Joe Golem is dead. Or is he? Your Major Spoilers review of Joe Golem: Occult Detective – The Conjurors #1 awaits!

JOE GOLEM: OCCULT DETECTIVE – THE CONJURORS #1

Writer: Mike Mignola and Christopher Golden
Artist: Peter Bergting
Colorist: Michelle Madsen
Letterer: Clem Robins
Editor: Katii O’Brien
Publisher: Dark Horse Comics
Cover Price: $3.99
Release Date: May 15, 2019

Previously in Joe Golem: Occult Detective: Simon Church is fading fast in the city above and Molly is held captive by Dr. Cocteau’s gas-men below, but something stirs in the tunnels. How much of the golem is still in the man, or the man in the golem? And can either be enough to stop Dr. Cocteau once he has the artifact he seeks?

AN EERIE START

When last we saw our hero (in the final issue of “Joe Golem: Occult Detective – The Drowning City”), he had sunk to the bottom of a river, bleeding from multiple gunshot wound, while his partner Molly was trapped by the wicked Doctor Cocteau. This issue picks up not with a miraculous revival, but a very dead-looking Joe lying in the water as fish eat away his (flesh?) outer layer. It’s a really creepy visual, made even moreso as we see his golem-form in dream/spirit world that he remembers from a time when he killed witches. Trapped onboard Cocteau’s submarine, Molly remembers her days as a starving street rat, giving us a glimpse into the forces make her as tough as she is, followed by her overpowering her guards, grabbing a gun and declaring herself out of friends. Elsewhere, seer Simon Church tries to divine what is happening, only to come to the realization that Joe, like so many of his friends, is dead. We get flashbacks of his younger life, then the same treatment for Doctor Cocteau, all while our hero lies on the bottom of the river being slowly eaten.

VERY MUCH A HELLBOY-STYLE BALTIMORE UNIVERSE BOOK

This issue is grim and more than a little depressing, but there’s also a lot of important background information being conveyed through the multiple flashbacks and dream-style sequences. As my first issue of Joe Golem, it’s simultaneously a little daunting but more accessible than I expected, and I’ve already purchased the previous series to read for background. Peter Bergting’s art in this issue is clearly being molded into the image of Mike Mignola’s, but it never feels constrained by that. In fact, Bergting’s range of expression feels wider than Mike’s throughout the book, conveying Cocteau’s joy, Molly’s rage and Simon’s sorrow very well. I’m also a sucker for a book where the main character is dead for a bit, reminding me of the old days of Swamp Thing, where every character is interesting enough to carry the spotlight. I will admit that, other than someone trying to bring a Cthulian monstrosity into the world, I’m not entirely sure of the stakes or what’s happening, but the narrative carries me through and makes me want to come back next issue for more.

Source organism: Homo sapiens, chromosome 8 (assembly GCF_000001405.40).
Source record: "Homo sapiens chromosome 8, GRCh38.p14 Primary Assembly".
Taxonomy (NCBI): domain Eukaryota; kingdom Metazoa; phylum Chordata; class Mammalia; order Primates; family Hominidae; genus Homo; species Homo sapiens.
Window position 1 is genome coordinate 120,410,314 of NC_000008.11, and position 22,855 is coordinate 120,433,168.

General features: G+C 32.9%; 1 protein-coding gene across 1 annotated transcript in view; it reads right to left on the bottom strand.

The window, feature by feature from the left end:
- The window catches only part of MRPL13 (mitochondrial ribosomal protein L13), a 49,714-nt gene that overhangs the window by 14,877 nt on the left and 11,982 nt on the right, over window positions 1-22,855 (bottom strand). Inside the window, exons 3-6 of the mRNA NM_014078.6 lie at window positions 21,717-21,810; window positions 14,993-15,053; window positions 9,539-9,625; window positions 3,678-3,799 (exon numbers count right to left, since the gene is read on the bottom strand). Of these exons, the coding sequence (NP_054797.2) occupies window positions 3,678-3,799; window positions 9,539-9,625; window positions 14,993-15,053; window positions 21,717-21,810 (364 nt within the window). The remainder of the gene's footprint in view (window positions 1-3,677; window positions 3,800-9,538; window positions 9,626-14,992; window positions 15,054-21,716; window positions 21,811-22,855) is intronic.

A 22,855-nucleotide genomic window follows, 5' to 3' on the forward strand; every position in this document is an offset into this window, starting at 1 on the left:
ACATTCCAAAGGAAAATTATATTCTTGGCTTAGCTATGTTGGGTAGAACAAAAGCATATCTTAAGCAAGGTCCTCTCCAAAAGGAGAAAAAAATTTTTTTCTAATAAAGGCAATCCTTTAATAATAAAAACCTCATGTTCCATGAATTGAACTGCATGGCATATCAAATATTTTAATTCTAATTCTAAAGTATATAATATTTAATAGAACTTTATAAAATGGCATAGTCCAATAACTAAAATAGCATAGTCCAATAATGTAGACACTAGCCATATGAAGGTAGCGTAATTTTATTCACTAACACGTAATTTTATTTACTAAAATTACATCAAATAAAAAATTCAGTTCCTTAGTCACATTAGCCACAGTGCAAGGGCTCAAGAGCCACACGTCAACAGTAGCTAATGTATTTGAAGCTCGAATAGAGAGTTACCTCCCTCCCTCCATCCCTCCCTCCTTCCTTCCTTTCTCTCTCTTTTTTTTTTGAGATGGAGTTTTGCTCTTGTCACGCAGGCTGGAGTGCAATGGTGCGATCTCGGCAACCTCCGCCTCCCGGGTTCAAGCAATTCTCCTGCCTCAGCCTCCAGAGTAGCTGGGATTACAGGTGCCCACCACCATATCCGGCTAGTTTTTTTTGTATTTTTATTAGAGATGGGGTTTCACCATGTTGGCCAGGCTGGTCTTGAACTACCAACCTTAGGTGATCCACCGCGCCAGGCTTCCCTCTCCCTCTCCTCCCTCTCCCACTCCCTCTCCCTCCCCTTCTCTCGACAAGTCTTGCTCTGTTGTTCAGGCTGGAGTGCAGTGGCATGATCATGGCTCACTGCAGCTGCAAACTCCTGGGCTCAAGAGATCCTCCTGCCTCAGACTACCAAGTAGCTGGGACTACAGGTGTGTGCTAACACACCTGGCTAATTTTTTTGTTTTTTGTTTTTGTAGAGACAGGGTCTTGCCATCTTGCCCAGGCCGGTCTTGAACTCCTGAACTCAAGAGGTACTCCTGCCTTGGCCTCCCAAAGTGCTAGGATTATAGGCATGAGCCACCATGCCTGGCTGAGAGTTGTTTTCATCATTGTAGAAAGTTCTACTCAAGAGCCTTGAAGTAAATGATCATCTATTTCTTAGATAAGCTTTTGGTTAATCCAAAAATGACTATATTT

BOTTOM LINE: NOT BAD AT ALL

In short, Joe Golem: Occult Detective – The Conjurors #1 pulls off a hard balance between world-building and moving established characters (this is, after all, the sixteenth issue of the series, even if it’s the first of this particular arc) and making new readers feel comfortable, something achieved through strong, expressive art and a story that gives readers a lot of information even as it keeps certain mysterious secret, earning 4 out of 5 stars overall. I imagine this will appeal to established fans, but it’s also accessible enough to serve as a slightly-steep point of entry for a new reader, as well.


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JOE GOLEM: OCCULT DETECTIVE - THE CONJURORS #1

77%
77%
Got My Attention

A solid mystery, a dead protagonist and a lot of important information make for a good read.

  • Writing
    8
  • Art
    8
  • Coloring
    7
  • User Ratings (0 Votes)
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Once upon a time, there was a young nerd from the Midwest, who loved Matter-Eater Lad and the McKenzie Brothers... If pop culture were a maze, Matthew would be the Minotaur at its center. Were it a mall, he'd be the Food Court. Were it a parking lot, he’d be the distant Cart Corral where the weird kids gather to smoke, but that’s not important right now... Matthew enjoys body surfing (so long as the bodies are fresh), writing in the third person, and dark-eyed women. Amongst his weaponry are such diverse elements as: Fear! Surprise! Ruthless efficiency! An almost fanatical devotion to pop culture! And a nice red uniform.

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